Folkestone and Dover Water lifts hosepipe ban – but still ripples of uncertainty over future resources in South East

The Consumer Council for Water Southern (CCWater Southern) has welcomed Folkestone and Dover Water’s decision that the time is right to lift the hosepipe ban in the area.  It is the first water company to lift restrictions in 2006.

Consumer Council for Water Southern Chairman Richard Sturt, said: “Consumers have done well in abiding by the hosepipe ban, saving millions of litres of water in the area over the summer. Thanks to their efforts, recent rainfall and the development of two new water sources, restrictions are no longer needed in Folkestone and Dover, and we are pleased that the company feels that it can now lift the ban.

“Meanwhile, consumers in other parts of the South East are still subject to hosepipe bans. Each water company must review its position regularly, based on its own circumstances – there is still uncertainty about what weather the winter will bring, and whether rainfall will be sufficient to re-fill groundwater sources across southern England.”

Dr Sturt added: “The return of rain and lifting of bans should not distract companies from the work of developing new resources, particularly on improving connections between local supply networks.”

Households and businesses should all continue to help, following simple tips for saving water:

Five fast fixes for households on water saving

  • Fix any leaks. A dripping tap losing one drop a second will waste 15 litres of water a day.
  • Use water efficient appliances in the home. A typical family of four uses the equivalent of two baths of water every day, simply flushing the toilet: fit a Save-a-Flush device (you may see it called a ‘hippo’ or even a ‘bog hog’) and you could save a litre each time you flush.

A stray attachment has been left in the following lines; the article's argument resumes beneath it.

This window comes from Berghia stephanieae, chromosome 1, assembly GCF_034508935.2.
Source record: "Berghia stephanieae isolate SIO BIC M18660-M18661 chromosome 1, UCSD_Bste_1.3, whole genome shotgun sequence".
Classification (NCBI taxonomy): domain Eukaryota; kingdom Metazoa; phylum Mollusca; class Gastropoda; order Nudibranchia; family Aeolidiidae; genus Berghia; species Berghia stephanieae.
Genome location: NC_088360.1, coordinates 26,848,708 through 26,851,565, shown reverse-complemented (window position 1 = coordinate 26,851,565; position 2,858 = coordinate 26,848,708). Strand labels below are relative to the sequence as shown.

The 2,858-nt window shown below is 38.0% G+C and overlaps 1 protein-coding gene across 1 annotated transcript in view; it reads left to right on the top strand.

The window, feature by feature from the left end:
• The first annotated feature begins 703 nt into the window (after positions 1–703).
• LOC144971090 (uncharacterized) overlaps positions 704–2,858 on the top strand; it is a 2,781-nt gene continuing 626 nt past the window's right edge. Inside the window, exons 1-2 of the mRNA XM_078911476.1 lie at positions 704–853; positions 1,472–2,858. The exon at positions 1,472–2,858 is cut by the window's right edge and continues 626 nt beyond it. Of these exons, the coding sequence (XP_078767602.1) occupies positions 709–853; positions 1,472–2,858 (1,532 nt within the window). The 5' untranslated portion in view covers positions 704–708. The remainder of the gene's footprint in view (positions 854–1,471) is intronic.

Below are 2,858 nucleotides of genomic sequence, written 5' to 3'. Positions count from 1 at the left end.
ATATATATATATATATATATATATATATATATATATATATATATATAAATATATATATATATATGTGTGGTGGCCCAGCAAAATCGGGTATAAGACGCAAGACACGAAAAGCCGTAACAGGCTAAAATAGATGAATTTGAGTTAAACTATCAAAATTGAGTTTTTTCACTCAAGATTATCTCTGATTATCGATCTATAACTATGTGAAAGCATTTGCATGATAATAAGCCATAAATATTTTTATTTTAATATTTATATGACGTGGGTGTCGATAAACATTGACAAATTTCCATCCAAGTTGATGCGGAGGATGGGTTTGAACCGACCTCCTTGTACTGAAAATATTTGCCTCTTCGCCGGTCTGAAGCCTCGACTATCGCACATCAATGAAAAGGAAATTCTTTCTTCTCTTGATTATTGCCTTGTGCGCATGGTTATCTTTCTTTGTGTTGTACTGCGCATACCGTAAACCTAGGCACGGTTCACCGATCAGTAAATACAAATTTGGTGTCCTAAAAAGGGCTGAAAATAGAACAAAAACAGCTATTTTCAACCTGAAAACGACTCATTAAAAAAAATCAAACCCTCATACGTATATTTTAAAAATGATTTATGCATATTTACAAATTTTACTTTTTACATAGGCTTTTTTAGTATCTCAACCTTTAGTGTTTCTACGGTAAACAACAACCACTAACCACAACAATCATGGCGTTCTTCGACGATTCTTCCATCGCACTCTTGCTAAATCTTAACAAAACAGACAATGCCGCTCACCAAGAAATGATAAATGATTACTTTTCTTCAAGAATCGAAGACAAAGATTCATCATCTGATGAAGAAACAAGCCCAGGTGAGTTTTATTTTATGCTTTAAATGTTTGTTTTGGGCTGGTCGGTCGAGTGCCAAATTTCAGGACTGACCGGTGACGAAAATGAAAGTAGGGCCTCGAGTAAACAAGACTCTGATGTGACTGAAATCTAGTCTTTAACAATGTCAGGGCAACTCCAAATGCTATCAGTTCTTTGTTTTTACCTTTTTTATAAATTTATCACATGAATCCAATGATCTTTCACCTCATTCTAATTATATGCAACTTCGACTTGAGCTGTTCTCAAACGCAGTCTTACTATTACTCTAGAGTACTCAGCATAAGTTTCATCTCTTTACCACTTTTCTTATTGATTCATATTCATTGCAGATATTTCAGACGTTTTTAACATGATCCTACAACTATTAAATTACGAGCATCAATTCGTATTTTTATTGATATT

• Save water when washing – take a shower rather than a bath, don’t leave the tap on when brushing your teeth and use the plug in the washbasin when shaving.
  • Save water in the kitchen – use a bowl instead of leaving the tap on when washing up, boil only the amount of water you need in the kettle, and keep cool water in the fridge rather than running the tap to get a cold drink. And don’t use dishwashers or washing machines half full.
  • Save water in the garden – collect rainwater from the roof in a water butt, and give your plants a soaking once a week rather than watering daily. Water your plants in the early mornings or evenings, reducing the amount lost through evaporation.

Five fast fixes for businesses

  • Take regular meter readings. The majority of businesses are metered. By taking regular meter readings, you can monitor your water consumption. Meter readings can reveal if the amount of water used is too high.
  • Trace and repair leaks: Any leaks occurring in the pipes on a property will waste water and money. Leaks may be difficult to trace, but you can check if there is a leak on your premises by taking meter readings at night or at weekends when water is not normally used. Some water companies will also help business customers to check for leaks.
  • Water efficient taps: Dripping taps can waste a large amount of water over time. You could consider installing self-closing press taps that cut off the supply after a short period.
  • Water efficient toilets: Some workplace toilets are programmed to flush all the time, even when there is no-one in the building. Reduce waste by changing the settings, or by installing a sensor-controlled flushing system.
  • Appoint a water monitor: Assign a member of staff to walk regularly around the site, checking for any obvious waste or excessive water use.